The true definition of a student is not one who studies in subject, or one who is lacking knowledge, but rather one who takes an interest in a subject. To that end, we are all lifelong students of music.
In order to extrapolate the full capacity of your “students,” we must defeat the stigma of this term. Instead of telling students “you’re not ready for that piece”, or “this is too hard for you,” we would be better served to allow students the freedom to find projects that interest them, and facilitate their development, rather than hoping to protect them from failure. A student is ready to learn a concept, piece, or technique when they believe they are, and intrinsic motivation is sometimes the greatest asset in the developmental process.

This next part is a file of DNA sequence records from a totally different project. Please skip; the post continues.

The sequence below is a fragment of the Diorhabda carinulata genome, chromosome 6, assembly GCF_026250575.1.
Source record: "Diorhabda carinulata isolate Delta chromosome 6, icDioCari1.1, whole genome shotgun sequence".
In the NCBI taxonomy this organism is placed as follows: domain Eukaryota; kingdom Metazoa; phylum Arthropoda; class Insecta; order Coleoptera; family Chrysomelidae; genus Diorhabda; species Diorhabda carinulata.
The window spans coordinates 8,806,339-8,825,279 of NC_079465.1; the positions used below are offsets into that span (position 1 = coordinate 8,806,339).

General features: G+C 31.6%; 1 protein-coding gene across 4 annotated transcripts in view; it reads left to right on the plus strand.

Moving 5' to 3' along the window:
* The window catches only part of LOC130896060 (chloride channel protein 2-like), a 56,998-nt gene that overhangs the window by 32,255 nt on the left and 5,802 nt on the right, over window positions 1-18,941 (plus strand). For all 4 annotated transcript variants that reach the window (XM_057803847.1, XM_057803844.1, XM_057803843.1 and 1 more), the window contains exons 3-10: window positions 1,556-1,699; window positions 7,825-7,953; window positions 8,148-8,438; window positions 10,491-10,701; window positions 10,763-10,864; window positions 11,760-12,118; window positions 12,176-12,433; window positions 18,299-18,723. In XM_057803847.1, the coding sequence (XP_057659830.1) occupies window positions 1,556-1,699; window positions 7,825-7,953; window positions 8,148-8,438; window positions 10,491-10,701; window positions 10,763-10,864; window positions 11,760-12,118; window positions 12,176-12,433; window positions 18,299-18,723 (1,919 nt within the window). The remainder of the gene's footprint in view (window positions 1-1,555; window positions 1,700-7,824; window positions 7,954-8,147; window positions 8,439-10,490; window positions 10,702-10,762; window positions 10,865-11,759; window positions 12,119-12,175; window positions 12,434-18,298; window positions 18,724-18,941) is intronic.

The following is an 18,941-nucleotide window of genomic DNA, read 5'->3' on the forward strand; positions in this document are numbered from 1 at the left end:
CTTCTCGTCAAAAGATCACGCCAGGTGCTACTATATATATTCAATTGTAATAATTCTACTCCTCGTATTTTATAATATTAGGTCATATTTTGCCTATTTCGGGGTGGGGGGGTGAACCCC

One area where this concept can be facilitated is in repertoire selection at the individual level. One of the inherent benefits of private instruction is that instruction can be individualized to the highest extent possible. It is normal in many areas of the country for students in all grades to perform solo literature for some type of school, region, or state sponsored festival. This is where flipping the script and putting the responsibility on the student to select his or her repertoire can energize the entrepreneurial spirit of your students. Typically, it is very easy for the private teacher to fall back onto the same cycle of 10 to 15 tried and true pieces of various difficulty levels. This limitation can be as taxing on the students as the teacher. By forcing the student to choose their piece, you create two strong positive outcomes. Firstly, the student must research literature for their specific instrument. This likely means exposure to numerous professional recordings available online, a survey of literature, and focused listening to determine the selection of a piece. Secondly, when a student selects a piece, they become much more invested in its success.